New solid rocket boosters that Northrop Grumman developed specifically for the Vulcan Centaur were successfully demonstrated during the vehicle’s first launch by United Launch Alliance.

Two GEM 63XL solid rocket boosters, which contributed nearly two-thirds of the vehicle’s total thrust at liftoff, were used in the Jan. 8 launch of Vulcan on the Cert-1 mission. Before they burned out and were removed, the strap-on boosters fired for almost two minutes.

Utilized on ULA’s Atlas 5, the GEM 63XL is an elongated variant of the GEM 63 booster. Despite being almost two meters longer, it has the same diameter as the GEM 63. The largest solid rocket booster ever constructed is the GEM 63XL, which is monolithic or non-segmented.

The benefits of a monolithic motor are numerous. In an interview conducted prior to launch, Bret Baldwin, the program director for Graphite Epoxy Motors at Northrop Grumman Propulsion Systems, stated, “Your thrust-to-mass ratio is certainly better.” “You will have a lighter, more efficient motor because you will have fewer joints.” In comparison to the GEM 63, he claimed that the GEM 63XL provided 20% more thrust for 10% more mass.

According to him, the absence of joints between booster segments enhances both dependability and safety. However, due to their length, transportation presents a challenge. He declared, “To try to transport them is a significant undertaking.” Specifically designed over-the-road transporters were created by Northrop to move the boosters from their production facility in Utah to Cape Canaveral.

Right now, Northrop is concentrating on increasing GEM 63XL production. For what it described as “multiple years of high-rate production,” the company was awarded a contract by ULA in 2022 worth over $2 billion to produce the booster for ULA’s backlog of Vulcan launches. Depending on the needs of the mission, each Vulcan can use up to six of the boosters.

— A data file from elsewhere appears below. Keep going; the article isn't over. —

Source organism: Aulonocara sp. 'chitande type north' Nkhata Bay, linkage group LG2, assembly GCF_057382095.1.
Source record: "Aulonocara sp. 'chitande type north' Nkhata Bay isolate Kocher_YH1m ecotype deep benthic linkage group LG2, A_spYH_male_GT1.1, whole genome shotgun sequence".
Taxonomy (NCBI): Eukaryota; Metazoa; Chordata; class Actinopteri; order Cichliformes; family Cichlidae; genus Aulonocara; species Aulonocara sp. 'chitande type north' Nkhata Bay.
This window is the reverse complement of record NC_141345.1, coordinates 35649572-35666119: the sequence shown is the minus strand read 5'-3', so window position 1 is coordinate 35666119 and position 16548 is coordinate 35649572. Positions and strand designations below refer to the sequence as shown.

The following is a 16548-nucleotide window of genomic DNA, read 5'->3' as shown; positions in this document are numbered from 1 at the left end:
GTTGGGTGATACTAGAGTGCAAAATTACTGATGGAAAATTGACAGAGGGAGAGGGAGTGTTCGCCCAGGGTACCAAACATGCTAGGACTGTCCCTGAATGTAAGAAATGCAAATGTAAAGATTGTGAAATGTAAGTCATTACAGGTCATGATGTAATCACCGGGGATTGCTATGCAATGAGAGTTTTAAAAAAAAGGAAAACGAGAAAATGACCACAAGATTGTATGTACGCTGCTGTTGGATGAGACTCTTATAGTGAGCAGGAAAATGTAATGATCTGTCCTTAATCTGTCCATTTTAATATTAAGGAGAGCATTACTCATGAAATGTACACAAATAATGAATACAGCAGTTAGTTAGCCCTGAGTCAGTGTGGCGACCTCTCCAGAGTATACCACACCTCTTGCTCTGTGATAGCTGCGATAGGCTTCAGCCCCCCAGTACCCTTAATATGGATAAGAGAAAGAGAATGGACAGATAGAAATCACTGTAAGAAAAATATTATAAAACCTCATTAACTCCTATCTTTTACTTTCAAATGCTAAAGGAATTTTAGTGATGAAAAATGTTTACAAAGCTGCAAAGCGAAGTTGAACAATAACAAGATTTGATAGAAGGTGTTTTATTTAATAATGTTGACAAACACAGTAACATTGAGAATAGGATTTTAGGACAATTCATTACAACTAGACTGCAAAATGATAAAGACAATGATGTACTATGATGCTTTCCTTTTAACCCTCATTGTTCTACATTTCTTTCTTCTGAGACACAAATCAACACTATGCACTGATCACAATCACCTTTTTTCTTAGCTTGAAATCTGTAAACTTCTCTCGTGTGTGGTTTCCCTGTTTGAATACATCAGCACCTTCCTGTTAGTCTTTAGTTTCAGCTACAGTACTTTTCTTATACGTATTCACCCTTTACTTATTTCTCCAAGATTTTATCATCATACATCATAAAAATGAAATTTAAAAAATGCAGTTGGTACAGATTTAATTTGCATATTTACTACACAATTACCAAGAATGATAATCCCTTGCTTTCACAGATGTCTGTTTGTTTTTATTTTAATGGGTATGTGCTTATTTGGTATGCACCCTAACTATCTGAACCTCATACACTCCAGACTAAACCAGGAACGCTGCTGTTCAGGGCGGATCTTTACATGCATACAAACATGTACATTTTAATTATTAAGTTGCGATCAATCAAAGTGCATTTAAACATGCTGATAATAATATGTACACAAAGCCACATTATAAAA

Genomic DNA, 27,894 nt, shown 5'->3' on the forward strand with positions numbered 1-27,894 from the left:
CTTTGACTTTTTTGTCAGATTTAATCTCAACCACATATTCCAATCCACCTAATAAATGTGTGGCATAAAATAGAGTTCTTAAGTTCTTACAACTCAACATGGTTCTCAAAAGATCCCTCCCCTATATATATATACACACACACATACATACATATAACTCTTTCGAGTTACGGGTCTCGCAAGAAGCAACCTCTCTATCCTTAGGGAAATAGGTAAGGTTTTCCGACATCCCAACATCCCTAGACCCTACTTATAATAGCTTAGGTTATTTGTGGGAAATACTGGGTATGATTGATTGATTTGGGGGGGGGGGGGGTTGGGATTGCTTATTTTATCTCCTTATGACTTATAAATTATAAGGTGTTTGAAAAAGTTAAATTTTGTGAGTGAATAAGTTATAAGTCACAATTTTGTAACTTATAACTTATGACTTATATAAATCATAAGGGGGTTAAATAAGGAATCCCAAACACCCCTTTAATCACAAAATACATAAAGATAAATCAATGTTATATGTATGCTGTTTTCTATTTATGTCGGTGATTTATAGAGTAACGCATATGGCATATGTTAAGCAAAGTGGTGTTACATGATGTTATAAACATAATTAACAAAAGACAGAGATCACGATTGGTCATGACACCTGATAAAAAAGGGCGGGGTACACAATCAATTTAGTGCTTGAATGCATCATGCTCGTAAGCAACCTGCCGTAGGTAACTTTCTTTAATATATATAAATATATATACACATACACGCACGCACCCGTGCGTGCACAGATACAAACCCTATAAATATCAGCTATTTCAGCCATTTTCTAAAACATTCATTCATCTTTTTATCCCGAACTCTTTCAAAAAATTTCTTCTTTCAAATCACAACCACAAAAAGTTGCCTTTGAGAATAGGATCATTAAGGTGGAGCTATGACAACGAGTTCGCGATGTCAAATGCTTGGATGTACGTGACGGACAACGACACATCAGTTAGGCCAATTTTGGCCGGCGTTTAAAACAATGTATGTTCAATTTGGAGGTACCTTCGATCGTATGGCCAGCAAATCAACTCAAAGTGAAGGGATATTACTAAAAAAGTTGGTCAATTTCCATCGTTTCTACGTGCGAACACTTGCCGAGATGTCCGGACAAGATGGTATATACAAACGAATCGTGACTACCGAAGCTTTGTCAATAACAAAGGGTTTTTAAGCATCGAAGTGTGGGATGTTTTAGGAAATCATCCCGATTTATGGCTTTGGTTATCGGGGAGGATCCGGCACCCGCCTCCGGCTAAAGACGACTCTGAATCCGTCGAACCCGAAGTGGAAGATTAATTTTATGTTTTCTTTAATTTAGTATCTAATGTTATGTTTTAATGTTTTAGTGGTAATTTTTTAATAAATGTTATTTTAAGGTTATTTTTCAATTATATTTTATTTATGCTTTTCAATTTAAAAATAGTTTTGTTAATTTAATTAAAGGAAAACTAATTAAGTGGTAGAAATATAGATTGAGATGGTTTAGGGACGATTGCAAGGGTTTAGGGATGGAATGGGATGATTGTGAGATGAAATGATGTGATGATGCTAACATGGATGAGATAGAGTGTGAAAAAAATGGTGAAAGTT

Baldwin stated, “We’re focused significantly on the scaling aspect of this program,” which will take three years to complete. Northrop is spending money on new structures and other infrastructure to support the production of solid motors in general, including the GEM 63XL. “We are really looking forward to having buildings that are big enough and designed for rockets that are this large,” the statement reads.

The company is investigating different ways to enhance the motors as it increases production. As part of an annual cycle of tests, the Solid Motor Annual Rocket Technology Demonstrator, or SMART Demo, program includes the integration of technologies that have been tested. This is a recent initiative from the company, which included the test-firing of a new motor in December.

He did not specify any particular features he hoped to include in the GEM 63XL, but he did say, “We are very open to any lessons learned from the SMART motor program.” “SMART Demo 2 has already been discussed, and its application to these boosters and other propulsion systems is discussed.”

Topics #GEM 63XL Solid Rocket Boosters #Monolithic #Northrop Grumman #rocket #Vulcan Centaur